"They asked me if I would agree to push it to December. I agreed to December 19. Then they tried to change the date again into next year. I've been training. I'm ready. When they tried moving off December 19 and pushing to next year, enough was enough. I've moved on."

Fury is apparently prepared to let Wilder "win a few fights" before facing him again.

He added: "I am the best fighter in the world. The lineal heavyweight champion. The two-time Ring magazine heavyweight champion. The WBC heavyweight champion. And before the end of 2021, I will be the only man on this earth with a heavyweight championship belt."

A deal for two 2021 fights between Fury and Joshua, who regained the WBA, IBF, WBO and IBO heavyweight world titles by beating Andy Ruiz in a rematch last December, was agreed in principle in June.

Deontay Wilder's camp have denied reports a third blockbuster heavyweight showdown with Tyson Fury has been abandoned.

A Wilder-Fury trilogy has been touted after the latter stripped the American of the WBC title in February's rematch at the MGM Grand in Las Vegas.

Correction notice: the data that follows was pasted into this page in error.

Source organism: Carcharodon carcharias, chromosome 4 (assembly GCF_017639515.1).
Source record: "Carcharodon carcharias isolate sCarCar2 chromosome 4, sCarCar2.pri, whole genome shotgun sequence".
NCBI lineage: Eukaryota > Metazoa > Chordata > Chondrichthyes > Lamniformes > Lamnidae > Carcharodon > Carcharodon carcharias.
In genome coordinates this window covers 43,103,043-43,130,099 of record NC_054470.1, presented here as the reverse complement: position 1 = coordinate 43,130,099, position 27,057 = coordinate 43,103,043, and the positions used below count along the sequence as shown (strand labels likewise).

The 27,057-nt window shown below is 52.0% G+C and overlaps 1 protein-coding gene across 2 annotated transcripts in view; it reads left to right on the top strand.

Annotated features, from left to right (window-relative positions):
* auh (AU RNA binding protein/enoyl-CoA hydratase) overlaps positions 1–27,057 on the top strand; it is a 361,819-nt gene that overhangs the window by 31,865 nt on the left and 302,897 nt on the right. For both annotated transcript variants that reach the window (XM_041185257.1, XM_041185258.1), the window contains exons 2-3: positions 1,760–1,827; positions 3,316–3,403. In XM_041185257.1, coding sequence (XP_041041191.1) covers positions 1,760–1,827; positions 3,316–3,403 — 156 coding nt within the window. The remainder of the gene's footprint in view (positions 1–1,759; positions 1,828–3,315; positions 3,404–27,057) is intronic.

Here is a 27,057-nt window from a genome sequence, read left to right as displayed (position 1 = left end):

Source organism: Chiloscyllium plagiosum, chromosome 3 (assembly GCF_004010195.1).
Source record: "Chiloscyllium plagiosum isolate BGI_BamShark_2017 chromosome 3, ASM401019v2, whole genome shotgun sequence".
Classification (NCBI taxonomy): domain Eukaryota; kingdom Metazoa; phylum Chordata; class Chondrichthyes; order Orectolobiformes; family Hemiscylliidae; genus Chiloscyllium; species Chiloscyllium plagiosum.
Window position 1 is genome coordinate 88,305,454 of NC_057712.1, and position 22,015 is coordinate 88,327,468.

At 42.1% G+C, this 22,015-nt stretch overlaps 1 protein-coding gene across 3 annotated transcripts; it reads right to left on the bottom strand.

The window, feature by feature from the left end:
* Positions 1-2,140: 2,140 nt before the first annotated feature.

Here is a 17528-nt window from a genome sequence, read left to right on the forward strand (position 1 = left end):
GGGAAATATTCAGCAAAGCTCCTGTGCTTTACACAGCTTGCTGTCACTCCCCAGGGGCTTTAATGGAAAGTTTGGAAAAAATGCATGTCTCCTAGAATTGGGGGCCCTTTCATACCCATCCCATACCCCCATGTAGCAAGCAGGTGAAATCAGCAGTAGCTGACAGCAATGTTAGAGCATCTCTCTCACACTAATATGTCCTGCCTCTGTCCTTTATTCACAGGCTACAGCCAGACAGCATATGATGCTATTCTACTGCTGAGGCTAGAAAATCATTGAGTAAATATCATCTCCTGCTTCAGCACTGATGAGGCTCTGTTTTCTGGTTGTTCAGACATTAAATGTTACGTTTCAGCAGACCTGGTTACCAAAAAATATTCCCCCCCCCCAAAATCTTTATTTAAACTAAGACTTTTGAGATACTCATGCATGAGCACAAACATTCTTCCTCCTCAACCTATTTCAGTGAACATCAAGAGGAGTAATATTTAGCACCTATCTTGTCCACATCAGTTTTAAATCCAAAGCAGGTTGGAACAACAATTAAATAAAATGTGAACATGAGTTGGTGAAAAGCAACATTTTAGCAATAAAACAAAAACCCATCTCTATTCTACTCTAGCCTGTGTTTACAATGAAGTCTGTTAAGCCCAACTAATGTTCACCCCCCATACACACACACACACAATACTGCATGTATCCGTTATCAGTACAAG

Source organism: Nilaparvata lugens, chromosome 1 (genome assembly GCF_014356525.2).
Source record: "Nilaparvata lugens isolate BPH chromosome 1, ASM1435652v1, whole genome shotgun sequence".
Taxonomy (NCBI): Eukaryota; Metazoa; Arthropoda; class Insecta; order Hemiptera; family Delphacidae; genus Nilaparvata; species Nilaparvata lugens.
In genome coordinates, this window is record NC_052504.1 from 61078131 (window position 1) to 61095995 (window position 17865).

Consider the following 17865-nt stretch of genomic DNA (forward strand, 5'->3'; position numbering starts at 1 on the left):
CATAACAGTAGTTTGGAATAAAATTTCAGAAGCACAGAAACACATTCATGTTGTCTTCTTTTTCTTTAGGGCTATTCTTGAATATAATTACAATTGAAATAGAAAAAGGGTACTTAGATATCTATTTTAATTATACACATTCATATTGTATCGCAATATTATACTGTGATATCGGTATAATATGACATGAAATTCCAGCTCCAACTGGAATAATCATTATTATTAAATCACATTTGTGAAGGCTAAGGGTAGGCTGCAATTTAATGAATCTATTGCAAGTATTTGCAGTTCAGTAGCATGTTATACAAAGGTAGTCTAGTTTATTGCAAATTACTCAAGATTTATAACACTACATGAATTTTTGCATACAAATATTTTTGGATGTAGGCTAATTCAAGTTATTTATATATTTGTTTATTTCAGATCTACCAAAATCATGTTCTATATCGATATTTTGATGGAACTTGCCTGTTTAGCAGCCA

Wilder (41-1-1) has the right to a third bout against British star Fury (30-0-1) and while December 19 has been talked of as a potential date for their next battle, nothing has been confirmed amid the coronavirus pandemic.

There have been claims that Wilder no longer has a contractual clause for the rematch, leaving Anthony Joshua to take on Fury instead.

However, Wilder's co-manager Shelly Finkel told Sky Sports: "They are wrong, we will fight in December."

It comes as Fury's co-promoter Frank Warren raised doubts over the in-demand fight.

"I don't know if that fight can get on this year," Warren told BT Sport. "Promoters on both sides, we have worked very hard to make it happen, but it's looking like it will not happen.

"There's talk about it happening next year. Tyson has been training like a lot of guys solidly since February, and he wants to fight this year.